Chair Dame Louise Ellman:
Good afternoon everybody and welcome to parliament. I am Louise Ellman, I am a Liverpool MP. I am very pleased to see all of you here and I am particular pleased to see our guest speaker, former Prime Minister of Israel, Ehud Olmert.
Ehud was elected to the Knesset in 1973, he was the youngest member. In 1993, he became Mayor of Jerusalem, and after Prime Minister Ariel Sharon suffered a stroke, he became the Prime Minister of Israel in 2006, holding office until 2009. He put together a comprehensive peace deal. Perhaps the most comprehensive peace deal that has been put forward, including management of religious sites in Jerusalem, transfer of territory of Israel and the Palestinians, and ease of passage from Hebron to the Gaza strip. Very sadly, ten years on, I don’t think there has been a reply from the Palestinians, there has been no progress, and now we are witnessing tragic violence.
Ehud, we are very pleased to have you with us today, and I’d like to invite you to speak and… [inaudible].
Guest Speaker Ehud Olmert:
Thank you very much. I am delighted and honoured to be your guest, Dame Ellman, and members of parliament and guests. This is the first time I’m speaking in parliament, in one of the committee rooms. I think Jason, who escorted me over here, reminded me that perhaps, that I once spoke as Prime Minister in 2006.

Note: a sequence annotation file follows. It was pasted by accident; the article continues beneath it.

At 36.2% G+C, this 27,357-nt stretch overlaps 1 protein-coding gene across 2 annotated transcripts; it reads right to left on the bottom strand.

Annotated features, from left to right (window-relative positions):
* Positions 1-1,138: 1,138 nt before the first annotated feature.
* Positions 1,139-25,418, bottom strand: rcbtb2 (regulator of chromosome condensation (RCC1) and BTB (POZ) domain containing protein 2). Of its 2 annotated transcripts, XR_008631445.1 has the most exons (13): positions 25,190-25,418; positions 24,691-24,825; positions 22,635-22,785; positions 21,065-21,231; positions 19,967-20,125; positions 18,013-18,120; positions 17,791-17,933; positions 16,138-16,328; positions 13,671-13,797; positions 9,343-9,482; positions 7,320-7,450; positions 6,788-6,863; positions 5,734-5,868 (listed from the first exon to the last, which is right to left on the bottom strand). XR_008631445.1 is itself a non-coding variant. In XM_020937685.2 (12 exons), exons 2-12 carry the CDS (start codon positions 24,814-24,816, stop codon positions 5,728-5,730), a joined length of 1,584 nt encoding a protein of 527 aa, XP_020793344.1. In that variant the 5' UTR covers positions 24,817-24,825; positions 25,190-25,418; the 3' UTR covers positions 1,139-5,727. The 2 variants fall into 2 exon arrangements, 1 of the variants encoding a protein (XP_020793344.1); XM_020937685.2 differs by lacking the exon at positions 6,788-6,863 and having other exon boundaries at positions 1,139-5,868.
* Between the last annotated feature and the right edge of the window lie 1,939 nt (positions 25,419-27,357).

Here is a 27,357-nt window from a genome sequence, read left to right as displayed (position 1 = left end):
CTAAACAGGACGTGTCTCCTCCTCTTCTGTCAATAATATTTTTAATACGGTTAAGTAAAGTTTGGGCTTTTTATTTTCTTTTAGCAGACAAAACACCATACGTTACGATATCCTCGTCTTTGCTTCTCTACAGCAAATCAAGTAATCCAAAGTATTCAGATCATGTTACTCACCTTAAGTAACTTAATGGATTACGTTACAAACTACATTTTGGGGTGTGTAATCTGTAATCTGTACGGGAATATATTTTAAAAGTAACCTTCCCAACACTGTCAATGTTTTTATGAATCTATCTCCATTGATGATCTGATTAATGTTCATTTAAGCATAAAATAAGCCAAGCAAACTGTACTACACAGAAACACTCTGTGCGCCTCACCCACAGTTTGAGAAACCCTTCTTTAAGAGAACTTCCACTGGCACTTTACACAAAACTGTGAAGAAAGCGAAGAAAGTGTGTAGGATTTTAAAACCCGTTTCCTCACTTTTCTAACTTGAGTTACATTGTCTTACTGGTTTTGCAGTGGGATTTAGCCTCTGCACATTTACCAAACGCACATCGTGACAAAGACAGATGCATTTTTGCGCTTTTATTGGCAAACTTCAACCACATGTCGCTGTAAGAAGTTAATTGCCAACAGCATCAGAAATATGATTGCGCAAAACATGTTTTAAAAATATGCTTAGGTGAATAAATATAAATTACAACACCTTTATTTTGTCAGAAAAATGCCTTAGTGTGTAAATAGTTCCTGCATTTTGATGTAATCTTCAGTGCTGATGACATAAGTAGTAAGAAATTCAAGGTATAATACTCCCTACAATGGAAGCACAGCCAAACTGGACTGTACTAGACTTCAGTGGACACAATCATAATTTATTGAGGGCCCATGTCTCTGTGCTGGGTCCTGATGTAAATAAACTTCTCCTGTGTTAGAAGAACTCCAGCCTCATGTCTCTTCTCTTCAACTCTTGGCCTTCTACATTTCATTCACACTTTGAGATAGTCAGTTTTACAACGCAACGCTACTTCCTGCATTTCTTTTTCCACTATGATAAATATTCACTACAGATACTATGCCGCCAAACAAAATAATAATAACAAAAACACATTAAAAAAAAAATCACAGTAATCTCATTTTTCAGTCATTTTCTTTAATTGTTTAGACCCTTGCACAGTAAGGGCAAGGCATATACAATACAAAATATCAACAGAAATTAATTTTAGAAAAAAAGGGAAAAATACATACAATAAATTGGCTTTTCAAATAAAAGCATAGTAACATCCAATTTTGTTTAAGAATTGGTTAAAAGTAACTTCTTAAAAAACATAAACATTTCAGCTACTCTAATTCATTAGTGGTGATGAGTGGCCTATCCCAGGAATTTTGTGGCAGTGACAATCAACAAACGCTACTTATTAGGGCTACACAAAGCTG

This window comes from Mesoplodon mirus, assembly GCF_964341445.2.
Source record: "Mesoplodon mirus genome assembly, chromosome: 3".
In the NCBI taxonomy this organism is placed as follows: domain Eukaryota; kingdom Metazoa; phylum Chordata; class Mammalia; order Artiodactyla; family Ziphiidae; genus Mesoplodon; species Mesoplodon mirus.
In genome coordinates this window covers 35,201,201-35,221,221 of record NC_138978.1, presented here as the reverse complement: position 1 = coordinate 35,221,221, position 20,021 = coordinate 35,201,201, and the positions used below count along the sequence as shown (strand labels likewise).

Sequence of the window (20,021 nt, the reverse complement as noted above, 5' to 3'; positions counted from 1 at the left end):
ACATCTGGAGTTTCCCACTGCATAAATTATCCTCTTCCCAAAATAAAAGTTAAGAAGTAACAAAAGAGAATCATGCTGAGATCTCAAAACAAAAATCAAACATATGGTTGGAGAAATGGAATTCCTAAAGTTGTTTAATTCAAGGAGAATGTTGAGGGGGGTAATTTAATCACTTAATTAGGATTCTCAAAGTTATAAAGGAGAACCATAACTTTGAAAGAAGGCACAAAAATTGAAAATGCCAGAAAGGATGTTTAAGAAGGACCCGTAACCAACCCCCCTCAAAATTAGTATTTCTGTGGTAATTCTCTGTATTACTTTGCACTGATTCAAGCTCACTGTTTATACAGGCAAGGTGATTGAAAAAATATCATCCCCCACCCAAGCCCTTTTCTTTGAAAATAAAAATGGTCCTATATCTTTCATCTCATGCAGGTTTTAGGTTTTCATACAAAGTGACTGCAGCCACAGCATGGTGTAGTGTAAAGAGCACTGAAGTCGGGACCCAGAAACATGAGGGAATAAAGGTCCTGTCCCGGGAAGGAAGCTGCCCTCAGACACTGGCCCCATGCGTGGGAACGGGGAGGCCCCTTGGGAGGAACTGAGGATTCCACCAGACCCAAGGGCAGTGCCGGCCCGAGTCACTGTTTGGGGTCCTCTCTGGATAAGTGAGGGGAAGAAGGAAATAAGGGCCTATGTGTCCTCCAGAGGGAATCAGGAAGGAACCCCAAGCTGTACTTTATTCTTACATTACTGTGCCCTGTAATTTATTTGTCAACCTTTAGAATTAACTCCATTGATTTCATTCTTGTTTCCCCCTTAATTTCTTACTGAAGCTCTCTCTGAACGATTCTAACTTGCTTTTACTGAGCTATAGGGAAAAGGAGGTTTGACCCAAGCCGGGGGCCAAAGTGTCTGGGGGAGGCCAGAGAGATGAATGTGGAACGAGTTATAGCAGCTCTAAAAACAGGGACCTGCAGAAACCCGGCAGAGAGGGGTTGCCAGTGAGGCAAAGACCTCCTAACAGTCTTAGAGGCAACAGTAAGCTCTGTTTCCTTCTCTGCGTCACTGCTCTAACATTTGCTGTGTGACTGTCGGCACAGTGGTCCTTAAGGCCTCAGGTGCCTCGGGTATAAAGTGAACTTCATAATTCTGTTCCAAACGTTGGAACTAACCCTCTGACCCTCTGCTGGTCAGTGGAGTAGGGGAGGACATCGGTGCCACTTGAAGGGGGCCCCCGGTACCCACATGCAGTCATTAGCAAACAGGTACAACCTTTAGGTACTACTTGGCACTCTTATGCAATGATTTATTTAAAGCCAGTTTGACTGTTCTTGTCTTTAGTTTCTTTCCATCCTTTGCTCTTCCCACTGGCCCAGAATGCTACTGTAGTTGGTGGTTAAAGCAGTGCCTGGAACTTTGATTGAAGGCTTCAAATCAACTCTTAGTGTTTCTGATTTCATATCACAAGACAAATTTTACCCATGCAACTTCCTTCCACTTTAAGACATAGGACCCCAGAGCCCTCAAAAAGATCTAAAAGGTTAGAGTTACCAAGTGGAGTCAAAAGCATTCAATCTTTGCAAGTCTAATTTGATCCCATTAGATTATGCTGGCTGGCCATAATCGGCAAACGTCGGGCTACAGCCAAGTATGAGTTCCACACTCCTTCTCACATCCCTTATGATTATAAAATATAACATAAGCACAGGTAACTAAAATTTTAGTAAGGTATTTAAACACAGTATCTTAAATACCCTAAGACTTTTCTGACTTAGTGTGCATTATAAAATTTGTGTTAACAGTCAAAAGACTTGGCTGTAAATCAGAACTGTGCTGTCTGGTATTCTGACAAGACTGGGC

At a time when Tony Blair was Prime Minster and I was his guest a month before the second Lebanese war, so I’m delighted to have this opportunity now and thank you for inviting me.
I would briefly discuss some of the issues that are presently on top of the international agenda with regard to the state of Israeli and perhaps after you will be gracious enough to ask me some less comfortable questions, and I’ll try my best to answer you. One of these issues which is now very much on the agenda and every day on the media covering the state of Israel and the relations with the Palestinians is of course, the daily confrontation in Gaza. Now one thing must be always remembered – is that Israel doesn’t occupy an inch of Palestinian territory in Gaza. As you recall we pulled out in Gaza in 2005 and presently where Israel is not in any way part of the territory which is in dispute. Now, in spite of the fact that we pulled out entirely from Gaza, which to this day I think was the right step to take at the time, there was not almost one day without attacks from Gaza by all different means. Rockets shot at Israel townships and cities in the Southbank of Israel, or terrorist attempts to penetrate into the state of Israel through tunnels which they were digging or in other ways. I know at this time, there was a genuine concern amongst many, even those who are very strong supporters of Israel, as to whether we apply enough measures in order to prevent a humanitarian disaster in Gaza, and this is a legitimate concern and we have to address this.